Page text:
Today is Black Friday. The perfect day to talk about gift giving.
I heard a statistic on the radio the other day: The average amount that American parents spend PER CHILD on Christmas presents is $271. $271!!!! I came home and told Hubby “This once again proves that we are not average.” And I told the kids, “Get used to it. Your parents will never be average!”
Do you know how many sheep/pigs/chickens/garden seeds you can buy with $271?? Sorry, I’m a farmer. It’s how I think.
And what do you buy for $271? My mother in law (a saint of the highest order) sent the WalMart Christmas flyer home with my daughter to look at. A completely innocent gesture. So we both laid on my bed as we looked at it. A giant mountain of plastic, otherwise known as the Barbie Dreamhouse, is only $179 this Christmas season. ONLY??!! Do you know how many sheep/pigs/chickens/garden seeds you can buy with $179??? Again, sorry, I can’t help myself. She and I (and by she I mean my daughter, certainly not Barbie) had a long talk about gifts and that I had already purchased her Christmas presents and none of them are listed in that book but she would love them anyway.
So, if I’m not using the WalMart Guide to Covetousness and Jealousy as my shopping guide, what does our family do?
1. I buy presents early. When I am done with my Christmas shopping, I AM DONE. I am not lured into oh-this-would-be-so-fun or she-would-love-this.
2. Each child gets three presents from their parents. One fun, one practical, one clothes. This year each child is getting a game: Spot It, Sneaky Snacky Squirrel, and Connect 4; a new toothbrush; fun pajamas. That’s it. They have grandparents, aunts and uncles who also remember then at Christmas time. My husband has a firm “no toys” rule for gift giving with his family. We have successfully avoided many of the “bells and whistles” toys with this rule. Instead, we suggest clothes, books, puzzles, etc.
3. We do not do Santa. At all. My kids know who he is and that is represents a Christmas theme. But we do not go to the mall or write letters asking him for things. Santa does not give them anything. If they receive a gift, it is because Mom and Dad or Grandpa and Grandma or whomever chose that gift for them, spent valuable time or money, and deserves our appreciation. And we do not use Santa has a behavior modification tool. Our children need to behave because they are members of this family and children of God, not because some guy in a red suit may or may not bring them their over-consumerized hearts desire based on their status in the naughty or nice column.
We know a couple that spent over $600 on their kids last year. Kids that are the same age as my two youngest. If you spend $600 on them when they are 3 and 4 years old, what will you spend when they are 13 and 14?? Where is the reason and joy and wonder of Advent and Christmas? I can’t seem to find it in $600 worth of presents.
4. For everyone else on our Christmas list, we do food gifts. In a popular magazine, there was an article that listed the people in your life and what amount of money you should spend on them. We don’t have a doorman, but we do have a mailman. His name is Bob and he’s wonderful. But he is not $50 present wonderful. That’s what this popular magazine, shipped to hundreds of thousands of homes across the country was suggesting we spend on a gift for our mailman. So, if Bob is reading this post, I hate to burst your bubble, but you are not getting a $50 gift from us. There will be a gift from us, but it will be delicious instead of expensive.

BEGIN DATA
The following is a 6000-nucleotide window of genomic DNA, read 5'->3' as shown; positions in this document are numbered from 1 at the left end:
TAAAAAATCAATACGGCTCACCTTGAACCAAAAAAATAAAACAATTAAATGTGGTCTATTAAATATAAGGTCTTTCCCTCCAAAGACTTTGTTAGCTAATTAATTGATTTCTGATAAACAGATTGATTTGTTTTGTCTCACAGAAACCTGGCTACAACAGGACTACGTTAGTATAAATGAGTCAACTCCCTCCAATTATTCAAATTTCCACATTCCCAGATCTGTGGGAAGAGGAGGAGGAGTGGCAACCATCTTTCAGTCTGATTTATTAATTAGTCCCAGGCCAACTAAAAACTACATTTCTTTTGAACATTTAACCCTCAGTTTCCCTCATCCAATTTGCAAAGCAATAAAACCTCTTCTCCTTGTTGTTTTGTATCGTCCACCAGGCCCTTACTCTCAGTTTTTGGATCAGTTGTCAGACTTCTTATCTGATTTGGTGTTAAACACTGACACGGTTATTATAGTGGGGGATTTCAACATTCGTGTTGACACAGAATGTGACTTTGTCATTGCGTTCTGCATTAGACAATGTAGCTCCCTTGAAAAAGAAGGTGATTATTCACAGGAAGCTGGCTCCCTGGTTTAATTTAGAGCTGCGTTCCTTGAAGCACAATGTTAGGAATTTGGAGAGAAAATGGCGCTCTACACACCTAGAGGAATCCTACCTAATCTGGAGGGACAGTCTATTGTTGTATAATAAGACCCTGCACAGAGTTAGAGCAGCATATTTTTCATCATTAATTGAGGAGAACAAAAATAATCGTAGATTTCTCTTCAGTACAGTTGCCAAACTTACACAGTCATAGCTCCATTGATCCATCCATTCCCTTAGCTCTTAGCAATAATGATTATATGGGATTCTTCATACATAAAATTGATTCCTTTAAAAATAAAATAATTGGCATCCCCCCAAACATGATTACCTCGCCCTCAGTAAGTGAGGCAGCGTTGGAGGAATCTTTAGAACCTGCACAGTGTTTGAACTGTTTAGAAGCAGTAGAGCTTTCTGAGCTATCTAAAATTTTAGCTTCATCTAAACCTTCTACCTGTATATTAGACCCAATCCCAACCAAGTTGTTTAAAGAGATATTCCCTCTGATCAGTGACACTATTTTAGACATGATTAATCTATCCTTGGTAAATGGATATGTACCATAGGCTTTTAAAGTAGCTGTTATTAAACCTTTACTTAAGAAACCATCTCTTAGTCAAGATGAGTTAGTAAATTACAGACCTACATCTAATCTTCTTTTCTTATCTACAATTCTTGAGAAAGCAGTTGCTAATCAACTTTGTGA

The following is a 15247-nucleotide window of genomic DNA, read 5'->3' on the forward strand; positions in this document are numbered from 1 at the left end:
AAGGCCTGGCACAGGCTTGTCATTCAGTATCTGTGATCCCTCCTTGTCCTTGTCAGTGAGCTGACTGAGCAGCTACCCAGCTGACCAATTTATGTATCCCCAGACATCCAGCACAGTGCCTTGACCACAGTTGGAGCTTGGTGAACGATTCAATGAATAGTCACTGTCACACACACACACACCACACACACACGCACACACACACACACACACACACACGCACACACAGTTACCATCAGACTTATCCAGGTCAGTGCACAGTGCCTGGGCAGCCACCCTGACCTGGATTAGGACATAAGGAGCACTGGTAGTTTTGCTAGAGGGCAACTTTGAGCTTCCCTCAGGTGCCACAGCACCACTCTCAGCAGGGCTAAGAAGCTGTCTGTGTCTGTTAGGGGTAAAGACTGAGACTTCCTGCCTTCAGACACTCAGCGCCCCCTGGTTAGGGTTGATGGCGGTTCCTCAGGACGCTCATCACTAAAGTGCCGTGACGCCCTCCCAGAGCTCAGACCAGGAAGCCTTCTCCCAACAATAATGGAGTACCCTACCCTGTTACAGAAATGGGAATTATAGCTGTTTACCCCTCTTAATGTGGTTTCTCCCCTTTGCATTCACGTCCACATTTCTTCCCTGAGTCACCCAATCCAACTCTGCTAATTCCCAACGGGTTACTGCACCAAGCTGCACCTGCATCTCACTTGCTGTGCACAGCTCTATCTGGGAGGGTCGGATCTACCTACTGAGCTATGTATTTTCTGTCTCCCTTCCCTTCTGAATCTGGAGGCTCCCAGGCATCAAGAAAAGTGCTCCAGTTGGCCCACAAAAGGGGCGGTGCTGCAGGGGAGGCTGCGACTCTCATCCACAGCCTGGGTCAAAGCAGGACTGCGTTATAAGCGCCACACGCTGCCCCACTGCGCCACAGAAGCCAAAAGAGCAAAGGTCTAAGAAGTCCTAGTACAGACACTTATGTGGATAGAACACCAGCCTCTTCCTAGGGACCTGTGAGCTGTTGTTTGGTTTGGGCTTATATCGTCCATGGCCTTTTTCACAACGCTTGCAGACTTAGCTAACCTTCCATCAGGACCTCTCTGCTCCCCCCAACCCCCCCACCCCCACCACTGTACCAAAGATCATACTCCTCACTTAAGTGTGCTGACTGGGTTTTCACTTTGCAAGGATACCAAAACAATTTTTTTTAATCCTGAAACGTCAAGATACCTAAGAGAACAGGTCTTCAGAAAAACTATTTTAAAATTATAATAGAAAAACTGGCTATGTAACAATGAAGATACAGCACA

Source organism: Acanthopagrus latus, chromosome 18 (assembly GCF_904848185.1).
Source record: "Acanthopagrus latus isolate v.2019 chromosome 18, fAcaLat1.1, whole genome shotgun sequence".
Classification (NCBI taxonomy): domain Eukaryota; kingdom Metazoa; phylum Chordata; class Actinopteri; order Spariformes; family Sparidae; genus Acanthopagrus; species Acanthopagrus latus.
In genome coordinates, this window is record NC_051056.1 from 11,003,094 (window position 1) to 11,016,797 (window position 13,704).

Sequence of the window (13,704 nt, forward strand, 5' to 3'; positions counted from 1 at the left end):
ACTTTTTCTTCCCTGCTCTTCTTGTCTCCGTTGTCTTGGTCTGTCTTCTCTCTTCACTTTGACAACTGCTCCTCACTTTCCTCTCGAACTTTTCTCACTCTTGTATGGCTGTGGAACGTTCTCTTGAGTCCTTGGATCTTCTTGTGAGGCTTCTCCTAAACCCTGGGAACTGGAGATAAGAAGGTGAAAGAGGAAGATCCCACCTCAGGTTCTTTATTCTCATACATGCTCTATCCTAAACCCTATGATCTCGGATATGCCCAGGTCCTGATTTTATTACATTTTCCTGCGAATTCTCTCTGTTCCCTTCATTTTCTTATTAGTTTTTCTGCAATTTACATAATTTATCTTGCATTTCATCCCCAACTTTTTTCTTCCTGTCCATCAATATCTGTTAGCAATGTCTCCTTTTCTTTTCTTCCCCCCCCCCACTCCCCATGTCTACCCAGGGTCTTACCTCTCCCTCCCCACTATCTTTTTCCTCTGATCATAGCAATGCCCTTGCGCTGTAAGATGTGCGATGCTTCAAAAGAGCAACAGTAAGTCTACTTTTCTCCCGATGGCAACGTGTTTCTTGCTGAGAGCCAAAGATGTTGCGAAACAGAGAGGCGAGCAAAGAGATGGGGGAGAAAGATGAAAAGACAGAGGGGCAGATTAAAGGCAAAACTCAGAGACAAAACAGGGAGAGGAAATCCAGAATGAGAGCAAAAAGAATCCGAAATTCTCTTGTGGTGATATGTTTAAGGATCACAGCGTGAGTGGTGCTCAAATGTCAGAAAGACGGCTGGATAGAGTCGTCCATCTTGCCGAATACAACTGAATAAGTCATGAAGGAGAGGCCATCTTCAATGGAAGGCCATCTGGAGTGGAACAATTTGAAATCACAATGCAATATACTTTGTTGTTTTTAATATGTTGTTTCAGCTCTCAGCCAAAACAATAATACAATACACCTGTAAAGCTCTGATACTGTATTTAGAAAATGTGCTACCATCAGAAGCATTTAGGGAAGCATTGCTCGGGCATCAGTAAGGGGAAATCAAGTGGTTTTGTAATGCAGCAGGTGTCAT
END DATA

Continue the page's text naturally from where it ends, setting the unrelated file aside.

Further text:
What are some food gift ideas? My nieces and nephews get their own popcorn cakes every year. I make them in 9×5 bread pans so they ship easy and the kids love them. I’ve done it for 5 years now and they look forward to it every year. They call them their “popcorn bricks”, some eat them all in one sitting while others save it and eat it slowly. The non-kids on our list receive a food gift as well that changes each year. Always something we can make at home as a family. Last year we did caramel corn, the year before a variety of spice mixes, this year it is lefse and Ritz cookies. Because that’s what Hubby said he would want for Christmas. Right now, the food list is at 37 households. Can you imagine if we bought $50 for all of them? Do you know how many sheep/pigs/chickens/garden seeds you can buy with $1850??? It’s real money, folks!
5. We ask our kids to help us make the Christmas giving list. That is in direct contrast to the Christmas Gift List. Here is a list of people we want to remember at Christmastime, rather than a list of things I want. I love that they think of people that maybe I wouldn’t have, but my kids want them remembered by our family.
6. Our kids help us make the food gifts and we distribute them together. They have a lot of fun, usually spilling the beans about what it is because they are so excited to tell how they helped make it.
7. If you are not into homemade gifts, there is a way you can make a real difference in the lives of people here and around the world. Choose an organization and make a gift in your Christmas list’s name. Let them know that a gift was given in their honor. If you need a jumpstart: consider sponsoring a child or meeting a critical need through Compassion International or Big Oak Ranch – two organizations I love.
My hope is that this list can help simplify your gift-giving this year, and the years to come. Take a breath. Make a list. And them make some Christmas cheer in your own home.
Day 29 Homework: What is your gift-giving strategy? How can you simplify that this year? How can you give gifts with more significance and less pricetag?